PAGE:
Once the anti-ageism legislation comes in, Mr Nuttall is fearful that he will be seen not to be complying. "Smaller companies are always more vulnerable when it comes to employment law and I'm genuinely worried that we'll get discrimination or unfair dismissal claims. I don't know how we should prevent that from happening."
In addition, he is anxious about the potential administrative overheads. "I'm not sure how long it will take us to come to terms with the new legislation," he explains, "and whether it will have any implications financially."
Mr Nuttall is particularly curious about whether employers will be able to ask for medical histories from potential new recruits. "It makes sense to me that if I am taking on responsibility for people, and there's a chance I could need to send them abroad, then I should be allowed to make sure they are in good health."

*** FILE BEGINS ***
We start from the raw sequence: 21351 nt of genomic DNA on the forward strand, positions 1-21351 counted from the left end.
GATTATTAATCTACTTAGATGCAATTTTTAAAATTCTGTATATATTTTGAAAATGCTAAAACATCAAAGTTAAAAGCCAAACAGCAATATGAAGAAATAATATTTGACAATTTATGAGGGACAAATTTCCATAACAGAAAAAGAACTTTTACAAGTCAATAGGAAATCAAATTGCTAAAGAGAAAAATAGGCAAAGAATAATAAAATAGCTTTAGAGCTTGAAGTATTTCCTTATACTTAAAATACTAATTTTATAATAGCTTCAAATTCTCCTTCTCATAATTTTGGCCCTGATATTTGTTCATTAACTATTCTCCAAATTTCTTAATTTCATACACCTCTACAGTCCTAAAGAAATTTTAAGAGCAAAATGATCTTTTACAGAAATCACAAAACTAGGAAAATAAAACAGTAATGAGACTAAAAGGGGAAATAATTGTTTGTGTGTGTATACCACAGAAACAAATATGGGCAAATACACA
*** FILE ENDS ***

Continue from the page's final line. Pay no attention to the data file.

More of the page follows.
He also wants to know if the new legislation will have any exclusion areas that he will be allowed to exploit.
"I have read that certain jobs won't have to comply with the new law, such as air traffic controllers who need high levels of fitness and concentration," says Mr Nuttall. "I would say that jobs here require high levels of fitness and concentration too, so where does that leave me?"
It's not that he is against employing older people, insists Mr Nuttall, who fully supports the trend towards age diversity in the workforce. "But there are a variety of factors that mean we do tend to employ younger people. Our oldest team member is 41, while the youngest is 23."
WHAT THE EXPERTS SAY
Sam Mercer, director, the Employers Forum on Age